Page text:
Despite the oppression unleashed by the tribal chiefs and their followers, people continued to be attracted to Islam, and soon a fair number of adherents gathered round the Prophet. While most of them were from the oppressed and downtrodden of Makkah, there were also a number from the aristocracy. This created a breach in the ranks of the ruling elites. Even with a small following the Prophet (saw) had gained some power at the expense of the established aristocracy. This was because he exercised moral authority that flowed directly from the message.

By giving Muslims a set of values based on divine revelation, Islam established new norms in society. Clearly this could not have been done without the "soft power" that the Prophet exercised. In fact this soft power was demonstrated most effectively when he ordered a group of Muslims to migrate to Abyssinia to escape persecution. Among the immigrants were several members of the aristocracy, such as Umm-Habiba, the daughter of Abu-Sufyan, one of the leading chiefs of Makkah, and Uthman ibn Affan, another prominent member of Banu Umayya, another powerful clan.

The migration to Abyssinia demonstrated two things: the Prophet’s possession of soft power, and his ability to persuade his followers to obey his orders. No coercion was involved, nor the threat of persecution if they did not comply (even today many shaikhs of the Sufi tariqahs exercise similar control and authority over their followers). The group that migrated to Abyssinia left most of their kindred behind, and members of the aristocratic families abandoned the "good life" their parents had provided for them, and migrated to an unknown land to face an uncertain future. This was accepted without hesitation by the first batch of Muslims, some 100 persons in all. Second, the migration to Abyssinia, like the Prophet’s visit to Taif in the tenth year of his mission, was intended to secure a territorial base for Islam. Although the Taif experience turned out to be extremely unpleasant ñ the Prophet (saw) was insulted and attacked by the people of the town ñ the fact remains that it was an attempt to secure a safe territorial base. Abyssinia also turned out to be unsuitable because of the intrigues of the priests there, despite the fact that the ruler, the Negus, gave the Muslims protection. He also secretly accepted Islam.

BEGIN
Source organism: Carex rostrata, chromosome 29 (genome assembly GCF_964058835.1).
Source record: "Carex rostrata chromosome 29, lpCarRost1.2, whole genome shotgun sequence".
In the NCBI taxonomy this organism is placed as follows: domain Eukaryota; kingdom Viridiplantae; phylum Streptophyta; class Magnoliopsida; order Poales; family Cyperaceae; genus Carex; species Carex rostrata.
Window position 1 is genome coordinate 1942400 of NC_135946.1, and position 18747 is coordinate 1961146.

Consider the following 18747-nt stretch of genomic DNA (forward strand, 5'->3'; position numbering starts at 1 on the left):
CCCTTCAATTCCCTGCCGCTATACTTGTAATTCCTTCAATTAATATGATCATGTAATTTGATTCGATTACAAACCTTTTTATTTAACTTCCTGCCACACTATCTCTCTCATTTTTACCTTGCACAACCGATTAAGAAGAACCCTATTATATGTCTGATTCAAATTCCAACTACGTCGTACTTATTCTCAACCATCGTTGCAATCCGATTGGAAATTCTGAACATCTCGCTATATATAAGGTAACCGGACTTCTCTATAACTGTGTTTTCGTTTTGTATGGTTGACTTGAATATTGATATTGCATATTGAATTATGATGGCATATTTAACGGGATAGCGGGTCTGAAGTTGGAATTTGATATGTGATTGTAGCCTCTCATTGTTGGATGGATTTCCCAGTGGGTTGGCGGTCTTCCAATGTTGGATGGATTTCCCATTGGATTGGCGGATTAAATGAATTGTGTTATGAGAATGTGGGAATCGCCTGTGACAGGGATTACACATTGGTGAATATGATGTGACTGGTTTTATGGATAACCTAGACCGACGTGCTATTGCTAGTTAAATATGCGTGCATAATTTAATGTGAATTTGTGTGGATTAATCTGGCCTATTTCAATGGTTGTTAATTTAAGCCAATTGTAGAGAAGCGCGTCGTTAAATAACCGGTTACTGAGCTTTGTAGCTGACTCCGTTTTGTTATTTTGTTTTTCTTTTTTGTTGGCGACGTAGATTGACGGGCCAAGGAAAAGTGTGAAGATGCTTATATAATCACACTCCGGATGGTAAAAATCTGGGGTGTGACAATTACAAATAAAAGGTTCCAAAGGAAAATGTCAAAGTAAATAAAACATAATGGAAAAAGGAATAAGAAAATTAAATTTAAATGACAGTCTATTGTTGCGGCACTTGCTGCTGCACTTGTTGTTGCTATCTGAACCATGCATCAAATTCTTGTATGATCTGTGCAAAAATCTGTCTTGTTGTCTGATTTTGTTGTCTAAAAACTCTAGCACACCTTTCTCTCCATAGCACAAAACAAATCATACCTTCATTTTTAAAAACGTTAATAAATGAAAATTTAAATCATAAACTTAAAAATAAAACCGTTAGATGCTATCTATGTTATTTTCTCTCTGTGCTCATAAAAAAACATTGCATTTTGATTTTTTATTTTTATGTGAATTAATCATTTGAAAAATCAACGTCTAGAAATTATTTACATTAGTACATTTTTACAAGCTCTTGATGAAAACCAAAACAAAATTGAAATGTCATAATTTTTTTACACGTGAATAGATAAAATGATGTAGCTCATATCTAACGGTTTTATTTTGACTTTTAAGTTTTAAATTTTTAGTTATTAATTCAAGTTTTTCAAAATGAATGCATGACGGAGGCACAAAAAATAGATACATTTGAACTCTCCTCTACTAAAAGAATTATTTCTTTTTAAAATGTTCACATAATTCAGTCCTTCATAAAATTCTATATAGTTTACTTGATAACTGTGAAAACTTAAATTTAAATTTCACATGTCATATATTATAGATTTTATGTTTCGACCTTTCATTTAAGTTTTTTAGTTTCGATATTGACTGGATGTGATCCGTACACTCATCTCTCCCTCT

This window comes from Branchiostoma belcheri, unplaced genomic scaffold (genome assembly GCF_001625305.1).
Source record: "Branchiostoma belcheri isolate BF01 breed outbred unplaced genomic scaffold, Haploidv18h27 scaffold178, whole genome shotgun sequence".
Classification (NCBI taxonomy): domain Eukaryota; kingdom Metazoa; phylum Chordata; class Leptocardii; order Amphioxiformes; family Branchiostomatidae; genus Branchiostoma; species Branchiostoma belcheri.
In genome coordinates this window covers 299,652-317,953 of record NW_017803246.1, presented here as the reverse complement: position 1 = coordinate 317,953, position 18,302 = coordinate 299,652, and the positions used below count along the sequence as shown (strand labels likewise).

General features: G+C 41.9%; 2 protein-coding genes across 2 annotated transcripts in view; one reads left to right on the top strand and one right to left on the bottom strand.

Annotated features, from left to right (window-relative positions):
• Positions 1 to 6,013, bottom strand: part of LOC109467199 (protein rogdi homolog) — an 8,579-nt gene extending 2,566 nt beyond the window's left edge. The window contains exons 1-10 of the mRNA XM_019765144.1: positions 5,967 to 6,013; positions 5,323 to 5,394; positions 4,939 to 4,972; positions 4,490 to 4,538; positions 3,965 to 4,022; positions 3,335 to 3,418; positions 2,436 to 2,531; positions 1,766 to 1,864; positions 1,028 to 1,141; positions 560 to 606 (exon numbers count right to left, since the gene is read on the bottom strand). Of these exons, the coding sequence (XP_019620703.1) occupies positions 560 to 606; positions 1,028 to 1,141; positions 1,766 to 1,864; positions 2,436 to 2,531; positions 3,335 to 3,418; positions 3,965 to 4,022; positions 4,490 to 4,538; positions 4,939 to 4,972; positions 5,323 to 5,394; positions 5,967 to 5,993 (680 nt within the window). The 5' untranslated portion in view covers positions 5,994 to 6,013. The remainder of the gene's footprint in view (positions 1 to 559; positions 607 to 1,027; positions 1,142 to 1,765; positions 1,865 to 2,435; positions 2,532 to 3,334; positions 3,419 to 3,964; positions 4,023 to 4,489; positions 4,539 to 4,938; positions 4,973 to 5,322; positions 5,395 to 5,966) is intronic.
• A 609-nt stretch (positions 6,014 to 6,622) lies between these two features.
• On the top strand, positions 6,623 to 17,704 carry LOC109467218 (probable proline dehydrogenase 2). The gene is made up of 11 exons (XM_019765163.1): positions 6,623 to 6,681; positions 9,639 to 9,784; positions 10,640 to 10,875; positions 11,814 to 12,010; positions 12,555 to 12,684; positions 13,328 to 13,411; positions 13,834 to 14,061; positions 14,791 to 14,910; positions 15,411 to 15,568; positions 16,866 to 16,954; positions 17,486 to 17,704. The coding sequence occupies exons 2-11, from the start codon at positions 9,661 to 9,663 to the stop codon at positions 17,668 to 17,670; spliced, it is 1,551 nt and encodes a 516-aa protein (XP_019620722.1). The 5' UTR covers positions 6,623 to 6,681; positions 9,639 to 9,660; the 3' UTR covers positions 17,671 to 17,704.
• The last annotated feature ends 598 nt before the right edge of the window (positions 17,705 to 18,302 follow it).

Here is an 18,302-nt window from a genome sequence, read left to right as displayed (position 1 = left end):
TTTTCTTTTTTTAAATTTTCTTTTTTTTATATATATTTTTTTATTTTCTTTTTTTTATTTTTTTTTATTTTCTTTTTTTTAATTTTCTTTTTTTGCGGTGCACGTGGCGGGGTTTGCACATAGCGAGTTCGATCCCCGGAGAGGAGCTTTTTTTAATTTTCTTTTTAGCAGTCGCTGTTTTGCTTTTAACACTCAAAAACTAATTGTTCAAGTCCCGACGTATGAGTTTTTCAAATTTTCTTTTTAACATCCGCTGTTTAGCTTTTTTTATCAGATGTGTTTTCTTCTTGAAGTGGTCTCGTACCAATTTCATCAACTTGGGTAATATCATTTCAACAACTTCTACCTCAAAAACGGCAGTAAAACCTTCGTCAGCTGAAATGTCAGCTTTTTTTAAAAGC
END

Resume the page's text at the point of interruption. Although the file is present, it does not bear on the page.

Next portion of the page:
The Prophet spent 13 years in Makkah delivering the message of Islam. He was among people who had known him all their lives; they knew him well, yet they refused to accept his message. In the 13 years only a few hundred out of a total of some 5,000 people accepted Islam. In Makkah the Prophet (saw) only possessed soft power; using their hard power, Quraish made every attempt to block the message of Islam. Quraish could have held an honest and open debate with the Prophet, but they did not choose such a course; they knew that if he were allowed to deliver his message openly, it would appeal to a very large number of people and Quraish would lose their power and privileges. Instead, they did everything in their power to suppress the message, and finally plotted to kill him. The soft power of the Prophet was confronted by the hard power of Quraish; this is in fact a common experience: wielders of hard power always try to destroy those with soft power by terror and intimidation.